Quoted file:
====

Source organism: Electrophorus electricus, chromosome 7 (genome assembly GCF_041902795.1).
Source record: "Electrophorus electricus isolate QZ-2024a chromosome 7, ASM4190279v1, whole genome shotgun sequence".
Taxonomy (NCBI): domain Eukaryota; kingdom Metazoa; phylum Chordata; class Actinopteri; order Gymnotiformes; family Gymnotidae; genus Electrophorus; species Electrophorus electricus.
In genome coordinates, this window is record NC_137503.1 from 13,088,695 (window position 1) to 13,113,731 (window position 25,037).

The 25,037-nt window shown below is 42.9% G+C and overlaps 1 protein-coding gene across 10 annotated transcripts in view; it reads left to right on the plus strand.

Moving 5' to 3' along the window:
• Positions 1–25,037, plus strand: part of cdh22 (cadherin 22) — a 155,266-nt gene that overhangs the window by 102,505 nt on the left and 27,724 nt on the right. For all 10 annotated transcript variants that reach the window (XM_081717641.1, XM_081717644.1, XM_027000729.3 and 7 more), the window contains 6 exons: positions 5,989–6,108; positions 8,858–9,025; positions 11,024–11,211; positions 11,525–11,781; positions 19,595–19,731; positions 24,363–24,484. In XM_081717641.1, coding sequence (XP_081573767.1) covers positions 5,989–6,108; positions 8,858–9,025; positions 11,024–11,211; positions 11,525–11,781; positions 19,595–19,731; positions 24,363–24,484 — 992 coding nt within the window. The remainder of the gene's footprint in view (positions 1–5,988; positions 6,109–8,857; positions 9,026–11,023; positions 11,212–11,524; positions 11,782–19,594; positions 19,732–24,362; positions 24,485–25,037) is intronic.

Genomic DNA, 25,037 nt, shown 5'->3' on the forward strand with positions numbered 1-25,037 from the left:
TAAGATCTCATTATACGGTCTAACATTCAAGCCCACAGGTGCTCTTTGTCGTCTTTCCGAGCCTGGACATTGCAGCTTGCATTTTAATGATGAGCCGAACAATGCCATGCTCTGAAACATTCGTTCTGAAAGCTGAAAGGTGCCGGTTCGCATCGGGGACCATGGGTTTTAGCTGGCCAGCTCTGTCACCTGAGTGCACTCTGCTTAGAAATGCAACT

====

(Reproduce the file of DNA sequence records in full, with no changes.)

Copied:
Source organism: Electrophorus electricus, chromosome 7 (genome assembly GCF_041902795.1).
Source record: "Electrophorus electricus isolate QZ-2024a chromosome 7, ASM4190279v1, whole genome shotgun sequence".
Taxonomy (NCBI): domain Eukaryota; kingdom Metazoa; phylum Chordata; class Actinopteri; order Gymnotiformes; family Gymnotidae; genus Electrophorus; species Electrophorus electricus.
In genome coordinates, this window is record NC_137503.1 from 13,088,695 (window position 1) to 13,113,731 (window position 25,037).

The 25,037-nt window shown below is 42.9% G+C and overlaps 1 protein-coding gene across 10 annotated transcripts in view; it reads left to right on the plus strand.

Moving 5' to 3' along the window:
• Positions 1–25,037, plus strand: part of cdh22 (cadherin 22) — a 155,266-nt gene that overhangs the window by 102,505 nt on the left and 27,724 nt on the right. For all 10 annotated transcript variants that reach the window (XM_081717641.1, XM_081717644.1, XM_027000729.3 and 7 more), the window contains 6 exons: positions 5,989–6,108; positions 8,858–9,025; positions 11,024–11,211; positions 11,525–11,781; positions 19,595–19,731; positions 24,363–24,484. In XM_081717641.1, coding sequence (XP_081573767.1) covers positions 5,989–6,108; positions 8,858–9,025; positions 11,024–11,211; positions 11,525–11,781; positions 19,595–19,731; positions 24,363–24,484 — 992 coding nt within the window. The remainder of the gene's footprint in view (positions 1–5,988; positions 6,109–8,857; positions 9,026–11,023; positions 11,212–11,524; positions 11,782–19,594; positions 19,732–24,362; positions 24,485–25,037) is intronic.

Genomic DNA, 25,037 nt, shown 5'->3' on the forward strand with positions numbered 1-25,037 from the left:
TAAGATCTCATTATACGGTCTAACATTCAAGCCCACAGGTGCTCTTTGTCGTCTTTCCGAGCCTGGACATTGCAGCTTGCATTTTAATGATGAGCCGAACAATGCCATGCTCTGAAACATTCGTTCTGAAAGCTGAAAGGTGCCGGTTCGCATCGGGGACCATGGGTTTTAGCTGGCCAGCTCTGTCACCTGAGTGCACTCTGCTTAGAAATGCAACT